The open-source graveyard: 7 projects that have gone belly-up

An septet of (somewhat) recently deceased open-source projects, for your ghoulish, pre-Halloween interest.

They only look de...no, wait, actually, they're dead.

It happens – the funding dries up, the community loses interest, the maintainers burn out. It is a sad fact that open-source projects are not immune to the vicissitudes of fate. Here, we look back at some of the FOSS world's more prominent recent shutdowns.

Ubuntu Edge

Ubuntu Edge

The high-profile Kickstarter aimed at funding a slick superphone for developers and enthusiasts raised $12.8 million this summer – sadly, the goal was a whopping $32 million, so the Edge never got made. Ubuntu fans oohed and ahhed over the concept, so we could yet see something similar in the future.

 SolusOS
Wikimedia\CC License\Machinebacon

SolusOS

The user-friendly Debian variant shut down just last week, with benevolent overlord Ikey Doherty citing a simple lack of hours in the day. SolusOS could, of course, rise from the dead if some interested parties create a fork of the project, but it's pretty defunct at the moment.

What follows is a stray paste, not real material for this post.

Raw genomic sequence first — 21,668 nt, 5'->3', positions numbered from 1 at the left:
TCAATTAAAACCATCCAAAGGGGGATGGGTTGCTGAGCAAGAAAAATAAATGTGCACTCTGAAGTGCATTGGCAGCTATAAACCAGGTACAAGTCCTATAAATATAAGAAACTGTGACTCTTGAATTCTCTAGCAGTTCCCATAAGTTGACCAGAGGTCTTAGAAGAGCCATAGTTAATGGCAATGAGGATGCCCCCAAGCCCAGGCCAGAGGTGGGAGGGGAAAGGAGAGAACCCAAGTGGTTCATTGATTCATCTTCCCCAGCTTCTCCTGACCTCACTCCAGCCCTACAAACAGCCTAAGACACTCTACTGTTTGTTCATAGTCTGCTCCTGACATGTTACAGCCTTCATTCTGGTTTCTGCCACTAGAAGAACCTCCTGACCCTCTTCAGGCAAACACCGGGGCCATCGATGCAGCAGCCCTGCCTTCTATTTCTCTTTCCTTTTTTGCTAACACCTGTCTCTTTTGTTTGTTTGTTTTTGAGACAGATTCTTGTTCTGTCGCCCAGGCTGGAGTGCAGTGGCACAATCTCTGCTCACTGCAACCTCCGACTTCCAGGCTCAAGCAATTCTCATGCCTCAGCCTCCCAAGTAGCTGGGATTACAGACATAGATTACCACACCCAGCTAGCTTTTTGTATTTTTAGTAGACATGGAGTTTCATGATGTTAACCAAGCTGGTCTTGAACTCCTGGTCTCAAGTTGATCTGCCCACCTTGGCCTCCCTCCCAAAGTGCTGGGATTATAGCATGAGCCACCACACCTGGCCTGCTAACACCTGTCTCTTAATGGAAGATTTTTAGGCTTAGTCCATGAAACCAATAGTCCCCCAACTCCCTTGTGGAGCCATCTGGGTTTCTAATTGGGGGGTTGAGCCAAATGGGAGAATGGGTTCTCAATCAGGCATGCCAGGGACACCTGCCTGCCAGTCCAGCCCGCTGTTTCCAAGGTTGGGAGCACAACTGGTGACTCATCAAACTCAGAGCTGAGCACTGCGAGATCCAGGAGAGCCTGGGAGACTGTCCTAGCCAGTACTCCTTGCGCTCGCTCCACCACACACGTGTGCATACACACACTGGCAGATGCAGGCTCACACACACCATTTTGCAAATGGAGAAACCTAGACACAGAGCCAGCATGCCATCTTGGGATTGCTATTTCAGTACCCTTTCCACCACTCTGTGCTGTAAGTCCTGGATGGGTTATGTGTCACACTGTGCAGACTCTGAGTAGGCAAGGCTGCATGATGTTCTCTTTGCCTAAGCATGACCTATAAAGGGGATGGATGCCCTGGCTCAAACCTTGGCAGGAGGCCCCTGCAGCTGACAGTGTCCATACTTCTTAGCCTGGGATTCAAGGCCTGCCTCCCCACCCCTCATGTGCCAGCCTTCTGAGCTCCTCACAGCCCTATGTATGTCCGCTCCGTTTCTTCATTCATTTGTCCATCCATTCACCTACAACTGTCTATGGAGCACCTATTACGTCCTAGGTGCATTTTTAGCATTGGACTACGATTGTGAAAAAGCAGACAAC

Dreamlinux

Dreamlinux

Brazilian Linux distro Dreamlinux shuttered about a year ago, ending support for the popular XFCE-based operating system. Its icon pack and visual theme remains available for download, however.

QuantOS (kinda)
Sourceforge

QuantOS (kinda)

While QuantOS itself is no more, it has risen from the grave in the form of Mandragora. The hardened Linux operating system, which offers built-in sandboxing, Tor connectivity and a host of other security features, is one of the better options for digital forensics and vulnerability testing.

Diaspora (revived!)

Diaspora (revived!)

The popular Kickstarter did not thrive as a social network, and its creators eventually threw up their hands and passed control over Diaspora to the community. It's now a non-profit under the auspices of the Free Software Support Network, essentially having risen from the grave in a new FOSS form.

MySQL's man pages
MySQL.com

MySQL's man pages

Oracle's move to quietly kill off open access to critical MySQL manual pages – by changing the license from GPL to a proprietary one – came as a nasty surprise to the open-source community this summer, particularly those working on the popular MariaDB fork project. A hue and a cry was raised, and Oracle quickly said the move had merely been an error, and switched the license back.

Chumby platform
Wikimedia Commons\CC License\Andreas Pizsa

Chumby platform

Anyone remember Chumby, the weird little Wi-Fi box that did...kind of not very much at all? Yeah, us either, but a dedicated community of developers managed to keep the gizmo's software afloat for more than a year. Sadly, this too has apparently gone belly-up, though the Verge reports that there may be some interest in reviving it.

Email Jon Gold at jgold@nww.com and follow him on Twitter at @NWWJonGold.